Therefore, since we are surrounded by so great a cloud of witnesses, let us also lay aside every weight, and sin which clings so closely, and let us run with endurance the race that is set before us, looking to Jesus, the founder and perfecter of our faith, who for the joy that was set before him endured the cross, despising the shame, and is seated at the right hand of the throne of God, Hebrews 12:1-2.

Over the past 7 years, I have been a cross country parent, watching my two sons run for St. George’s.  Since my daughter Lydia has fallen in love with volleyball, Daniel’s senior year will be my final season attending Cross Country races.  Before I become a volleyball groupie, the reality of saying goodbye to cross country will be sad.  However, I do have a unique opportunity to run in a 5K prior to this fall’s county race known as the Old Timers Race.  Unfortunately, this requires getting into shape and running in the heat.  I haven’t started training yet, but as Daniel’s first race approaches this week, running to various mile marks with serve as  a warm up.  There is an old saying that states “Father Time remains undefeated.”  Yet, God has given me one final season to seize each day that I am blessed to watch my son Daniel complete.

by Jay Mankus

 

Run for Your Life

The running of the bulls is an annual event that dates back to the 14th century.  This tradition originated from the need to transport bulls from the offsite livestock enclosures to the bull fighting ring within Spanish cities.  The Running of the Bulls was made famous outside of Spain in 1926 when Ernest Hemingway released The Sun Also Rises.  This novel details this July 7th summer festival where six to ten calves are released behind individuals running for their lives through enclosed streets.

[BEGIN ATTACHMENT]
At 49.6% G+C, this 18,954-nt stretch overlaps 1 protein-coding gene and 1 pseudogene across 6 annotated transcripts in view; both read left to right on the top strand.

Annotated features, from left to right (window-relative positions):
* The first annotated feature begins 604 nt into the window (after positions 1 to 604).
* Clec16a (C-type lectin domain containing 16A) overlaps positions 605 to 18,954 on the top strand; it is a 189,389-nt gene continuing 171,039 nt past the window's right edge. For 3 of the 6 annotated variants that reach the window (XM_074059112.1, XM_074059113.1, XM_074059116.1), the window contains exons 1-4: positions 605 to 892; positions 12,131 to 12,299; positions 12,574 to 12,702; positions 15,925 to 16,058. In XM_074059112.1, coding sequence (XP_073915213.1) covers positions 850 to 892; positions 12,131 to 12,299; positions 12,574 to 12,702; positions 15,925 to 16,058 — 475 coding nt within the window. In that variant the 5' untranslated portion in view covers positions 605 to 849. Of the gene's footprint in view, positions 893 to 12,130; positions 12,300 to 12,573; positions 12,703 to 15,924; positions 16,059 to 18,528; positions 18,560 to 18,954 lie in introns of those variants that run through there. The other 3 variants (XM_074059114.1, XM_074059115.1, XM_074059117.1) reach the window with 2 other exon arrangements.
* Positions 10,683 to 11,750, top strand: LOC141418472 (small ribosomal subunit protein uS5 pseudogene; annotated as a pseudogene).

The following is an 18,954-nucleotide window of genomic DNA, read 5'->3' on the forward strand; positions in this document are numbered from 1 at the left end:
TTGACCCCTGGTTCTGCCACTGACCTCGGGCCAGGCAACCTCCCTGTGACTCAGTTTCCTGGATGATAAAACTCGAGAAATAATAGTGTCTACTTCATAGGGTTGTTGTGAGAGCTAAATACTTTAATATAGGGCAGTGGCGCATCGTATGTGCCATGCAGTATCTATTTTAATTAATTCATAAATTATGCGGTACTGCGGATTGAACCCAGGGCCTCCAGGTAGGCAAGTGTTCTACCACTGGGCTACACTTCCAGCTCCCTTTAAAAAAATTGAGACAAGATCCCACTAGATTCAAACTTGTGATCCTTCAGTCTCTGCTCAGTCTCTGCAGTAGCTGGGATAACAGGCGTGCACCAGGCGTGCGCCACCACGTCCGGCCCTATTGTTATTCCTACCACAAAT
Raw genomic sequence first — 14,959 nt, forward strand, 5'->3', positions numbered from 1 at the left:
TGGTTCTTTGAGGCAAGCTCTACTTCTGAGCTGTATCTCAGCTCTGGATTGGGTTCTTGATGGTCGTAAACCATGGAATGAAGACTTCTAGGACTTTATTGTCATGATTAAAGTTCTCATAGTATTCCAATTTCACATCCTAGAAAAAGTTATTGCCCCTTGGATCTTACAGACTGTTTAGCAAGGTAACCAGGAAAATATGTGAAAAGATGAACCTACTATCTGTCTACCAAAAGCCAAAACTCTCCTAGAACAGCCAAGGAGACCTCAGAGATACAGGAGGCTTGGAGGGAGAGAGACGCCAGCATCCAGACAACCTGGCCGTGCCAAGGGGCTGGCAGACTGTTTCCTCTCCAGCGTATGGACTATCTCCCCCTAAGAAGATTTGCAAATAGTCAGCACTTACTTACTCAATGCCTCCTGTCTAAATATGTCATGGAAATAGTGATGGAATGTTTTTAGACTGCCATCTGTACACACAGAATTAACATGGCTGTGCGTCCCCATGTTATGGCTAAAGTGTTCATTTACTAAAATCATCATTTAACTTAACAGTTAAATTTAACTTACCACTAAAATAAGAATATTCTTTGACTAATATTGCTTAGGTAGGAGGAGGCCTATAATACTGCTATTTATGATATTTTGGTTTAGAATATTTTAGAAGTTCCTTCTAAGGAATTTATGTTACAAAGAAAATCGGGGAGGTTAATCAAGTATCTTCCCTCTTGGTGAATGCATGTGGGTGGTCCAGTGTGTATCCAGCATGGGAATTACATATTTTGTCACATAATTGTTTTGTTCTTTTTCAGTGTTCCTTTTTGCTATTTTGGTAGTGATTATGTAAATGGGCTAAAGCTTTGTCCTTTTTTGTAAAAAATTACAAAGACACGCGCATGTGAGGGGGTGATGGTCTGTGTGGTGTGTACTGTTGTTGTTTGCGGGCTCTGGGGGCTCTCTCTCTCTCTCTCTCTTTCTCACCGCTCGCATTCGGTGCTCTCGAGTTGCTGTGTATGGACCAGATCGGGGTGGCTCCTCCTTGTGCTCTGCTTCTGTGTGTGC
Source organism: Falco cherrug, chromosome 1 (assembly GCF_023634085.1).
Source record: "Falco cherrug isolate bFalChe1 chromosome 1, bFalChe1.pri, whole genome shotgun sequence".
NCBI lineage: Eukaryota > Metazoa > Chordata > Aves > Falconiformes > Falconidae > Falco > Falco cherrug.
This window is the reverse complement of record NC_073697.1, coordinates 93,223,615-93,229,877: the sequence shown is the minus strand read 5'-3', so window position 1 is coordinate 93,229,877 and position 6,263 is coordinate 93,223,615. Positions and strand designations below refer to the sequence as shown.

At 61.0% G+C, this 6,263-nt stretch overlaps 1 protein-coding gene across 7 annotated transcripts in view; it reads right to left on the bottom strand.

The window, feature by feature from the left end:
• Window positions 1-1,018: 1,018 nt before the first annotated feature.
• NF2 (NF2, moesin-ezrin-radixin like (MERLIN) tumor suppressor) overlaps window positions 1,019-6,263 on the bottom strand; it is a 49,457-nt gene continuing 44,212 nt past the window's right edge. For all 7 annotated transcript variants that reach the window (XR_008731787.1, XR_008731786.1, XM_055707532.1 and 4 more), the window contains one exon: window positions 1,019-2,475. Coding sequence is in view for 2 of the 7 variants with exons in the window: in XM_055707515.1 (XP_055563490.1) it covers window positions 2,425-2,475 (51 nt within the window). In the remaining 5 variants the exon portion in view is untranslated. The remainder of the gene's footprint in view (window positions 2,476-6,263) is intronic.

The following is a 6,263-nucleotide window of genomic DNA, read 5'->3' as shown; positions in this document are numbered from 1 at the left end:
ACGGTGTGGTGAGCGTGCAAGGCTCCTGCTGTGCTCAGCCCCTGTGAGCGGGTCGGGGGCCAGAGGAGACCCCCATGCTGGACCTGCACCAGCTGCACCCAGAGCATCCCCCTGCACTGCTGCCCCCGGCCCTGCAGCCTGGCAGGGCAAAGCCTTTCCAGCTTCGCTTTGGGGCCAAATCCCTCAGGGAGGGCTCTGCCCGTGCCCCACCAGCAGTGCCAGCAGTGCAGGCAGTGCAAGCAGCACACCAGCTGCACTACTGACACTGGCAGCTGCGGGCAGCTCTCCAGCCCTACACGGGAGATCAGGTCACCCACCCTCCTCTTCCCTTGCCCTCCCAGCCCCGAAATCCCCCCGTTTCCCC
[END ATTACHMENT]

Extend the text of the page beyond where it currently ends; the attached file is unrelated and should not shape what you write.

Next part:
They stirred up the crowd and the city authorities who heard these things. And when they had taken security (bail) from Jason and the others, they let them go. The brothers immediately sent Paul and Silas away by night to Berea; and when they arrived, they entered the Jewish synagogue, Acts 17:8-10.

As a first century missionary, the apostle Paul made a habit of running for his life.  Each trip began at a local synagogue, going through the Old Testament to reveal Jesus as the promised Messiah.  Most of these discussions were civil until some of his listeners converted to Christianity.  These spiritual decisions ignited spirits of anger, envy and jealousy, stirring up anti-Christian mobs.  In the passage above, Paul and Silas fled Thessalonica in darkness.  Meanwhile, in the passage below, Paul was escorted to a ship, sailing away as far as possible from harm.

But when the Jews of Thessalonica learned that the word of God [concerning eternal salvation through faith in Christ] had also been preached by Paul at Berea, they came there too, agitating and disturbing the crowds. 14 So at that time the brothers immediately sent Paul away to go as far as the sea; but Silas and Timothy remained there [at Berea]. 15 Those who escorted Paul brought him to Athens; and [after] receiving instructions [from Paul] for Silas and Timothy to join him as soon as possible, they left, Acts 17:13-15.

Unfortunately, the process of running for your life sometimes involves turning your back on God.  Jonah refused God’s calling to Nineveh, sailing away in the complete opposite direction until a storm forced his return into a whale which escorted this runner back on track.  When I lost my teaching job of ten years, I ran around in circles for nearly two years before landing at Amazon.  Now that I am comfortable after seven years, perhaps it’s time to run for my life, escaping this comfort zone for a new adventure or challenge.  As I listen for God’s still voice, I must be open to run with perseverance just as Hebrews 12:1 suggests.

by Jay Mankus